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Mucositis is an infection that impacts the digestive tract – from the mouth, through to the anal cavity. More than a third of all patients who receive chemotherapy contract Mucositis.

Mucositis can occur anywhere in the digestive tract. If the oral cavity is affected, this discomfort is characterized by a sore mouth and ulceration that can affect the soft tissue of the mouth (mucous membranes) and the throat, including the gullet through which food travels to the stomach. If the infection is lower down the digestive tract, symptoms such as diarrhea or constipation may occur.

Mucositis normally appears around the fourth or fifth day after a chemotherapy treatment. The condition normally worsens rapidly and reaches a peak between the tenth and twelfth day.

Because the upper digestive tract is the most common area for infection and causes the greatest discomfort, it will be the main focus of this section.

When speaking about Mucositis, doctors often mention the terms Stomatitis and Esophgitis. Stomatitis is the medical term used for the mouth ulcers and soreness the patient suffers from, and Esophgitis is the term used for food pipe ulceration. These are part of the patient’s Mucositis condition and should not be interpreted as being in addition to that which the patient is already suffering from. Mucositis makes it difficult for the patient to chew, swallow, talk, eat and drink. Fortunately the symptoms need not be chronic and respond well to treatment.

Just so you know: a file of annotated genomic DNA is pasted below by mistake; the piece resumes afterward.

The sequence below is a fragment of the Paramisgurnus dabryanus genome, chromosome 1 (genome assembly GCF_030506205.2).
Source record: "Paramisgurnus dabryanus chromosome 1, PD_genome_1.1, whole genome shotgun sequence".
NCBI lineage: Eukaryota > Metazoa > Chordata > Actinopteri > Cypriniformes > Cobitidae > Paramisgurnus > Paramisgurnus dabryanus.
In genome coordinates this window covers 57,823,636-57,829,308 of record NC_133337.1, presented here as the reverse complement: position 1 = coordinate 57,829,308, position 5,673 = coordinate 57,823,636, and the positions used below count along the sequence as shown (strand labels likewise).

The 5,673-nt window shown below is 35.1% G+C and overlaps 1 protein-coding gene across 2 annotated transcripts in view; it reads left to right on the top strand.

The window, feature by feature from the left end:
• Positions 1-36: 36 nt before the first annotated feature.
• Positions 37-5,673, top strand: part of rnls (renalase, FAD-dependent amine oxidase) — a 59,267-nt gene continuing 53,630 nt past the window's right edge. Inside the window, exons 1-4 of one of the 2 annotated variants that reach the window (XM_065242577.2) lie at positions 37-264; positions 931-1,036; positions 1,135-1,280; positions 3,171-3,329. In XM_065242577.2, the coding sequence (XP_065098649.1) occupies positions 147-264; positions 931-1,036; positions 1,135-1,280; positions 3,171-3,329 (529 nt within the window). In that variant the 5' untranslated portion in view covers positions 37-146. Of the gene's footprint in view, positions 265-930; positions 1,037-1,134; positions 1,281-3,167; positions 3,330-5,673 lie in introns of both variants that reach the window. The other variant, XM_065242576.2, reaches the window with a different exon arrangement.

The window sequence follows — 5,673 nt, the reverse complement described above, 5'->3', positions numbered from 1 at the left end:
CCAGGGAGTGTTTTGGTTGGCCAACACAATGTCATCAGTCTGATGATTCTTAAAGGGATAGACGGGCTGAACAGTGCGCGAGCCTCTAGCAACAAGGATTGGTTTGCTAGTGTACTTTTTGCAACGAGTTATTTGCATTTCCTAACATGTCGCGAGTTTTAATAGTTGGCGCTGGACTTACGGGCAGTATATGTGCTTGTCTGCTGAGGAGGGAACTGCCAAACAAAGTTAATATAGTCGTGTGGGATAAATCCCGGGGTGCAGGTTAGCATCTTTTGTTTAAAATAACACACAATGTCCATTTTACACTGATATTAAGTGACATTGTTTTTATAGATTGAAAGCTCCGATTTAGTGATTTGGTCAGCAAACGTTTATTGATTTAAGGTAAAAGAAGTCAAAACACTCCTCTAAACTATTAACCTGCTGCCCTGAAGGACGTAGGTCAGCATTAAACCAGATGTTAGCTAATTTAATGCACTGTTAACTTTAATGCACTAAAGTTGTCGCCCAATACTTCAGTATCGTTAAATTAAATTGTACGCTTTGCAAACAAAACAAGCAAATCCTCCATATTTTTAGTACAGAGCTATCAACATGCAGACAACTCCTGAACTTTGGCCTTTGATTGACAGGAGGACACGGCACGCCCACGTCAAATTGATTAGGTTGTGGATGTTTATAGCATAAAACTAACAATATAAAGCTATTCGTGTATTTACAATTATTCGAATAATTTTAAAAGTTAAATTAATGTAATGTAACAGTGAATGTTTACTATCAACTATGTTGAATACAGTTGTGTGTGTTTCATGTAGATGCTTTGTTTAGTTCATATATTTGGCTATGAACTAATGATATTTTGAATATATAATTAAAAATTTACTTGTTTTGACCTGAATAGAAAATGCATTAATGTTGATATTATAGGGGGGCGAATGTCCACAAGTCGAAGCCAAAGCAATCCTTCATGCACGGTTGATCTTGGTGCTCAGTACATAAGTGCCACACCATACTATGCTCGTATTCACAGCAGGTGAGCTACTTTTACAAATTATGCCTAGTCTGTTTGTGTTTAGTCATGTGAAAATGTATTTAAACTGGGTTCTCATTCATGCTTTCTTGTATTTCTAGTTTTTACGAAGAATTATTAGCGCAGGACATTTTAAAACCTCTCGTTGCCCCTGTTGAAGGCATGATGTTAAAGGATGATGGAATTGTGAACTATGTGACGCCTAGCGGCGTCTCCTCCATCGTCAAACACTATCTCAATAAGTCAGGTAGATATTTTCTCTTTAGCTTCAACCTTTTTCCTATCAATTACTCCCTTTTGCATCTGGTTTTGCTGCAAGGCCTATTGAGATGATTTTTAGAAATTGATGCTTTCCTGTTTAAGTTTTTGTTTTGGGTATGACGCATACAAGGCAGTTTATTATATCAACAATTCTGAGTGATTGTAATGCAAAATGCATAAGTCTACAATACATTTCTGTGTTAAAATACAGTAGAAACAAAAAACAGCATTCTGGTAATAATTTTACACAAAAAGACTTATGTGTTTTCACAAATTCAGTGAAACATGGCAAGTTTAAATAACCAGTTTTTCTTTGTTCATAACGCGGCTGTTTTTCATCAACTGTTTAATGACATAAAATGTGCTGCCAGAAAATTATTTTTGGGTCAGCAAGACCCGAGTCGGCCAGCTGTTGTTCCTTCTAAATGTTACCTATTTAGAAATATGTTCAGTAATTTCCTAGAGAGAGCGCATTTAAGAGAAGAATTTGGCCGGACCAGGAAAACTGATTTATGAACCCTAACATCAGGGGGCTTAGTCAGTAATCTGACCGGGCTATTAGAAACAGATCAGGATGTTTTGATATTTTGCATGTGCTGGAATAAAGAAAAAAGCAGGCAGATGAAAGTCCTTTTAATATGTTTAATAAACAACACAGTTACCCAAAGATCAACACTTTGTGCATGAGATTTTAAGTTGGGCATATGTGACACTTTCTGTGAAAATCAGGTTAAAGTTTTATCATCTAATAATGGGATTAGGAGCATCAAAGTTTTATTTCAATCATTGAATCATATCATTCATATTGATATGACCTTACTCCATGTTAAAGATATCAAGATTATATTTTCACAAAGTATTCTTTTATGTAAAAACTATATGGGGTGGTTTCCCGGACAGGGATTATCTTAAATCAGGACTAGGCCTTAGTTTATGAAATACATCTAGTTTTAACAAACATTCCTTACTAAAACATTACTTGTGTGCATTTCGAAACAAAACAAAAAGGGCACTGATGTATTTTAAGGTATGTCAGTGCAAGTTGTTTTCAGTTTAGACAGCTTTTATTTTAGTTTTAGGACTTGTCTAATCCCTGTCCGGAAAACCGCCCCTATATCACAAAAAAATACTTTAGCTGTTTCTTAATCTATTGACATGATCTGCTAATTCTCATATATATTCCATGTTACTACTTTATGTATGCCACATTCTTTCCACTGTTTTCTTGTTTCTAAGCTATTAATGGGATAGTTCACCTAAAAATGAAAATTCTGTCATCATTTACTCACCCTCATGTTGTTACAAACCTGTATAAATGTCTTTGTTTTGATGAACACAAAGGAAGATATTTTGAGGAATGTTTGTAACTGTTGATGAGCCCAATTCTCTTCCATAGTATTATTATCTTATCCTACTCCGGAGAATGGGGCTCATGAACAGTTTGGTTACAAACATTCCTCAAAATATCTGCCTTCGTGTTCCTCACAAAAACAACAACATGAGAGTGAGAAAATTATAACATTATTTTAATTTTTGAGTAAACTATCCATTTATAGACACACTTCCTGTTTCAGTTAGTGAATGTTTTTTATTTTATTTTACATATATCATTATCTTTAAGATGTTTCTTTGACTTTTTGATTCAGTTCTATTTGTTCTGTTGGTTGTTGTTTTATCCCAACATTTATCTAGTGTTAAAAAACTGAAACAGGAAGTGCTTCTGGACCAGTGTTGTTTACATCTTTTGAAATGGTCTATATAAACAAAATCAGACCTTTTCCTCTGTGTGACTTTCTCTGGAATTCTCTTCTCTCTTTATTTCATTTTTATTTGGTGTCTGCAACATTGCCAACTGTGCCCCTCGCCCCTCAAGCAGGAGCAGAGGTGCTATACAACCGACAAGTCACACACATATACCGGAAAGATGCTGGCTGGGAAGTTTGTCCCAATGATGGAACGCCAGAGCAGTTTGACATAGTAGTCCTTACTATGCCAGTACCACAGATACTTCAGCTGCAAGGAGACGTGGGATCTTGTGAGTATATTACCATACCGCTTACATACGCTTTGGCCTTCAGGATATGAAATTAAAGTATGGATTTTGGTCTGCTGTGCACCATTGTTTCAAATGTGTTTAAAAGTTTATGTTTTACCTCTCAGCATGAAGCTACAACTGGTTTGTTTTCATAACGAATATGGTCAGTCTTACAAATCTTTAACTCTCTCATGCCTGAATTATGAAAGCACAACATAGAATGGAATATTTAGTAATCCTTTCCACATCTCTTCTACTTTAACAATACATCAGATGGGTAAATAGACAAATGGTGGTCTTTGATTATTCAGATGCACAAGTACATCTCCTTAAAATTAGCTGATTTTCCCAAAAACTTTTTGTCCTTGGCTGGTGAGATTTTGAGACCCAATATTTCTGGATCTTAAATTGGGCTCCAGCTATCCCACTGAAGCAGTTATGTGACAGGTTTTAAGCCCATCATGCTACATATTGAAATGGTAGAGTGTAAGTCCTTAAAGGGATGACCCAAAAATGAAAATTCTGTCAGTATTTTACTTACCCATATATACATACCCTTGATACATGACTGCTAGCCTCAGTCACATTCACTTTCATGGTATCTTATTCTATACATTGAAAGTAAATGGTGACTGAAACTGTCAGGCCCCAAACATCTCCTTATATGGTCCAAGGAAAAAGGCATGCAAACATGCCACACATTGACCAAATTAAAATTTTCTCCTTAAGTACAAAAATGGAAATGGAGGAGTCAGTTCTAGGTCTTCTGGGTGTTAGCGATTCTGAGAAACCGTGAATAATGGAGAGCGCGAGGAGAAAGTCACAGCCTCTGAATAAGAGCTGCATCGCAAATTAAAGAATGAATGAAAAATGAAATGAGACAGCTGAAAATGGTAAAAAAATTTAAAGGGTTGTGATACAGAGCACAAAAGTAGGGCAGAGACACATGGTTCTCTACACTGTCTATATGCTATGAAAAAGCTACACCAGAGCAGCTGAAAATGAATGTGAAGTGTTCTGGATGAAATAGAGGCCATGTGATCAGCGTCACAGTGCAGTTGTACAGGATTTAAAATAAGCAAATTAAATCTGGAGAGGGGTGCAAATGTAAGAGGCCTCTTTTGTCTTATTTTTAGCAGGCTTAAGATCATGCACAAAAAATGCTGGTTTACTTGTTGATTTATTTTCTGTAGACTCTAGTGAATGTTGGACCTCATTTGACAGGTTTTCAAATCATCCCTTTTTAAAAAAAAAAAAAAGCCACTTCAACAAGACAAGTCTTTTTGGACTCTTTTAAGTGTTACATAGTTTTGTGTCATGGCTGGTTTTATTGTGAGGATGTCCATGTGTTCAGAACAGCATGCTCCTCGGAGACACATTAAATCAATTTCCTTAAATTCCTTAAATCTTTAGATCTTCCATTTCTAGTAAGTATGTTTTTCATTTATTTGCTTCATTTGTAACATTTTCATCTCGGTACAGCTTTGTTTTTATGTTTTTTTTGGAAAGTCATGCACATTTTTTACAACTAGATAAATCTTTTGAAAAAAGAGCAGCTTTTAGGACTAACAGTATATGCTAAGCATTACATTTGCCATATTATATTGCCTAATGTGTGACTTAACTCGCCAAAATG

When treating Mucositis, the doctor will focus on reducing the severity of the symptoms and will in all likelihood treat for secondary infections as opposed to treating the condition itself. During this time, managing the condition properly will help to reduce the discomfort experienced by the patient and assist in preventing the development of secondary infections.

Management of Mucositis

There are basically three areas that will need to be managed while the patient is afflicted with Mucositis. These are oral hygiene, preventing discomfort and avoiding those factors that can aggravate the symptoms or contribute to discomfort.

Oral hygiene

  • Two hourly mouth rinses with water to which salt or baking soda is added. Ask your doctor which concentration would be most suitable for your patient.
  • Keep the teeth and mouth clean by using a soft bristle tooth brush, especially after each meal. Be gentle. Toothbrushes used for babies are the softest and because the heads of these brushes are very small, it will alleviate the gagging that may be caused by introducing an object into the mouth.
  • If the patient uses dentures, remove, clean, dry, and then replace these.
  • Use wet cotton swabs or soft gauze instead of harsh materials to clean or wet the sores. Soft gauze is a probably a better option as it will leave no fluff behind, but if the patient is too sensitive you may have to use the cotton swabs instead.

Preventing discomfort